This year marks a historic milestone for Indian Railways. It was 170 years ago, on 16 April 1853 that the fledgling Great Indian Peninsular Railway launched its first passenger service: a 14-carriage train carrying 400 people, over a distance of 34 kilometres from BoriBunder in what was then Bombay, to the town of Thane.
On 15 August 1954, the railways came to Eastern India, with a train connecting Howrah to Hooghly, 39 km away. And on 1 July 1856, South India saw its first train connect Royapuram in the then Madras city to Wallajah Road, 90 km away. The railway map of India was slowly taking shape.
Today, India’s rail network is the fourth largest in the world with tracks totalling 1,23,236 km making for a route length of 67,956 km, 80% of them electrified; 7325 stations, annually serving over 808 crores (8.08 billion) passengers and transporting 1418 million tonnes of freight, every year. (India 2022, A Reference Annual; Publications Division).
Sustained demand has necessitated a massive makeover of the train system in recent years. This has unleashed India’s inherent resources of creativity and innovation.
Today the railway ecosystem is one of the best examples of the twin mantras of ‘Make in India’ and ‘Make for the world’.Where the system once struggled to meet domestic goals, it is now a respected source of transportation solutions for many nations. And the key to this transformation has been a slate of technologies — contemporary as well as futuristic — that today define Indian Railways.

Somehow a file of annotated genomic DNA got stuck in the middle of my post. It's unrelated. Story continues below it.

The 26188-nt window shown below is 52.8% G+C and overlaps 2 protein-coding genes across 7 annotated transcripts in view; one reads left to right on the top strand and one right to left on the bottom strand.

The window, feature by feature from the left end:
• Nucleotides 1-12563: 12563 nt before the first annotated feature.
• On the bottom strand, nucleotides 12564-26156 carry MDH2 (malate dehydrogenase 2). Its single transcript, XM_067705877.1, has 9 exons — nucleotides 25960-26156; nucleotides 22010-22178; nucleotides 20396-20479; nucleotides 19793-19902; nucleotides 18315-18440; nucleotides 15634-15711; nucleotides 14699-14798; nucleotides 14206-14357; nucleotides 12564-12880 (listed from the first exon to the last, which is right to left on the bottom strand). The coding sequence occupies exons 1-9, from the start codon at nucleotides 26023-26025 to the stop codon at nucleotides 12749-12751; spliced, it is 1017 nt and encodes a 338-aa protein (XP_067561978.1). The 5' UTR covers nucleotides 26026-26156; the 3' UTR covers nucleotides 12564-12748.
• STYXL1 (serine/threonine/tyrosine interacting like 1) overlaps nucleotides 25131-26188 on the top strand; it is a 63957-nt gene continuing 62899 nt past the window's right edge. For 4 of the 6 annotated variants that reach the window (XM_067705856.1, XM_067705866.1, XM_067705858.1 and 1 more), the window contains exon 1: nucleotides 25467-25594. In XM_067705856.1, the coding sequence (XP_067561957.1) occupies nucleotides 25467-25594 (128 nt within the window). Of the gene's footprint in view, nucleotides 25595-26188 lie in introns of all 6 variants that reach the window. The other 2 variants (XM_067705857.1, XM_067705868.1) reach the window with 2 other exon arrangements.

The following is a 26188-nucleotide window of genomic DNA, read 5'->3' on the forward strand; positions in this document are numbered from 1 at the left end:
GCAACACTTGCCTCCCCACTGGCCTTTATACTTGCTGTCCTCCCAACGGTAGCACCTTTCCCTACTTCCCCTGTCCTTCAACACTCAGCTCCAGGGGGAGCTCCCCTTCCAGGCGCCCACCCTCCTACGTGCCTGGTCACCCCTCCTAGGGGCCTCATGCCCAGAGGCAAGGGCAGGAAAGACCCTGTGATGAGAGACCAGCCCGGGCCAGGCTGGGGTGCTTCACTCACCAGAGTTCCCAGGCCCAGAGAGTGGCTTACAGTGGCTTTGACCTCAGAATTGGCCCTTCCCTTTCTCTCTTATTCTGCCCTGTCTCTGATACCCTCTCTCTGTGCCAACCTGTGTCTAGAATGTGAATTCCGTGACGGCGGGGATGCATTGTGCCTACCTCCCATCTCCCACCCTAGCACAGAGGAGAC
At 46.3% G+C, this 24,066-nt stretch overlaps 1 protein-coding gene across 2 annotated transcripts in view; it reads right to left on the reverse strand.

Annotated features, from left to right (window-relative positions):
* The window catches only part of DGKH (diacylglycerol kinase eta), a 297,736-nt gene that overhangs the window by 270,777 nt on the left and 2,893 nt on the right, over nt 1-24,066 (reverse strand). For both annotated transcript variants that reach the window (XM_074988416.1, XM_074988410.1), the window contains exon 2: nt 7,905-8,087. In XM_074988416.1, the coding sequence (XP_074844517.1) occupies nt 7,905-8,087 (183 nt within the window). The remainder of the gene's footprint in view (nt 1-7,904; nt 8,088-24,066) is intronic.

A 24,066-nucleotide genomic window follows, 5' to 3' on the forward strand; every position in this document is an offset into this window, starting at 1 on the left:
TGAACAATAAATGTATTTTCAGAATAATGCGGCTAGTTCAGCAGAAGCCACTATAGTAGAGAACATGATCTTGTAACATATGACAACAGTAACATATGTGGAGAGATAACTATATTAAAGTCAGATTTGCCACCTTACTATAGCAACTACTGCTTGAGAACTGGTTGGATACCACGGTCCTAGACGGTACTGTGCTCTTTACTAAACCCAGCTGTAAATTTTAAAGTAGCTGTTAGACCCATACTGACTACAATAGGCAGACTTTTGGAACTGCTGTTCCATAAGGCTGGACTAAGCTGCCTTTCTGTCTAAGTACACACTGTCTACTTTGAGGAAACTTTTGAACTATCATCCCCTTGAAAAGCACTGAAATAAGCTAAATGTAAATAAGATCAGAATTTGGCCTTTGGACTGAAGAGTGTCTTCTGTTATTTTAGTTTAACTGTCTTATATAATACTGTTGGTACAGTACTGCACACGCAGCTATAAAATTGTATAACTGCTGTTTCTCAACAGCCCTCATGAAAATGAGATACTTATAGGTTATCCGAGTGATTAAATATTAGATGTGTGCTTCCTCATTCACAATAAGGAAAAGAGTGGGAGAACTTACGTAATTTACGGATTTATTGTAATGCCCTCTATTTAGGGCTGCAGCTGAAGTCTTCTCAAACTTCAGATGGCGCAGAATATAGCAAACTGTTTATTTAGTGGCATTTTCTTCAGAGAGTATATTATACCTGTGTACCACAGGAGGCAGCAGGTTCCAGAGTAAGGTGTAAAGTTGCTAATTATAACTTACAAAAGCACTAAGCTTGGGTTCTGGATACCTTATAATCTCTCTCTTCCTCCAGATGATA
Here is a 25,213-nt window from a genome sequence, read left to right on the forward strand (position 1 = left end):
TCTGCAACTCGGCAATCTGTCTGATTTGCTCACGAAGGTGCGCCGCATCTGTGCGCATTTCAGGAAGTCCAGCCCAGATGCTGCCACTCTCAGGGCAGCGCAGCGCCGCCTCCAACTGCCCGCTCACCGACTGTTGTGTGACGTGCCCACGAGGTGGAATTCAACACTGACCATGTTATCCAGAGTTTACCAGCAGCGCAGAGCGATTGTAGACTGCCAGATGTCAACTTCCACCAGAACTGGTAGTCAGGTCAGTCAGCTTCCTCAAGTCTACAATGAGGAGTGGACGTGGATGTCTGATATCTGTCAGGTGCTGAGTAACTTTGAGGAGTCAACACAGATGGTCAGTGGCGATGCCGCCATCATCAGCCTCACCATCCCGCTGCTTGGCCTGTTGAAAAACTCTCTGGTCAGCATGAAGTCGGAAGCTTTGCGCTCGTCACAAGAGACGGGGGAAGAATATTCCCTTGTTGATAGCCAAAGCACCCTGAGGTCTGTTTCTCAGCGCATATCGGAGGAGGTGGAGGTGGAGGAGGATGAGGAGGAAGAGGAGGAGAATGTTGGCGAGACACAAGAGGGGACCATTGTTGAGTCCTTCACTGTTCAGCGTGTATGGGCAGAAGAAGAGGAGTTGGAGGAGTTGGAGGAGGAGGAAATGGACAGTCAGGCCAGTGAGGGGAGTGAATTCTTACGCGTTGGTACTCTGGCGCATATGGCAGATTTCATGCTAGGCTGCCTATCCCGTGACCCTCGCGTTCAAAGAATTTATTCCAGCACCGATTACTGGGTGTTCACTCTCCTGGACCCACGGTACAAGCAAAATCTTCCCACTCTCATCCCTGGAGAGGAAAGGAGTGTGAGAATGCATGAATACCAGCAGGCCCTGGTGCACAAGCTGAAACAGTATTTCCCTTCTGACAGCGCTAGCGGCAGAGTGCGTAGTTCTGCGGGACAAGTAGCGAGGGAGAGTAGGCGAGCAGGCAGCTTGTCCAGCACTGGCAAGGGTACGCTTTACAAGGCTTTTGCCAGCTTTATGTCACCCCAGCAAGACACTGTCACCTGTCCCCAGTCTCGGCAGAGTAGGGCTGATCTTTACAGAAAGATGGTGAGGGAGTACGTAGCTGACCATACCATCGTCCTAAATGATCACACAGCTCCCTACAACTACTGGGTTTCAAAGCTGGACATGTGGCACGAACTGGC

Innovations in the Past
Some technology-driven developments in the past were landmark achievements in passenger convenience. Perhaps most appreciated by passengers was CONCERT, the Country-wide Network of Computerised Enhanced Reservation and Ticketing, that was created for the Centre for Railway Information Systems (CRIS) by a team at the Computer Maintenance Corporation (CMC) in the early 1980s. By 1986, passengers in New Delhi for the first time could visit the station to reserve or cancel seats or berths on any train from any station to any station. The network was enlarged progressively till it covered all major railway junctions in India, issuing 1.6 million tickets every day…read more on NOPR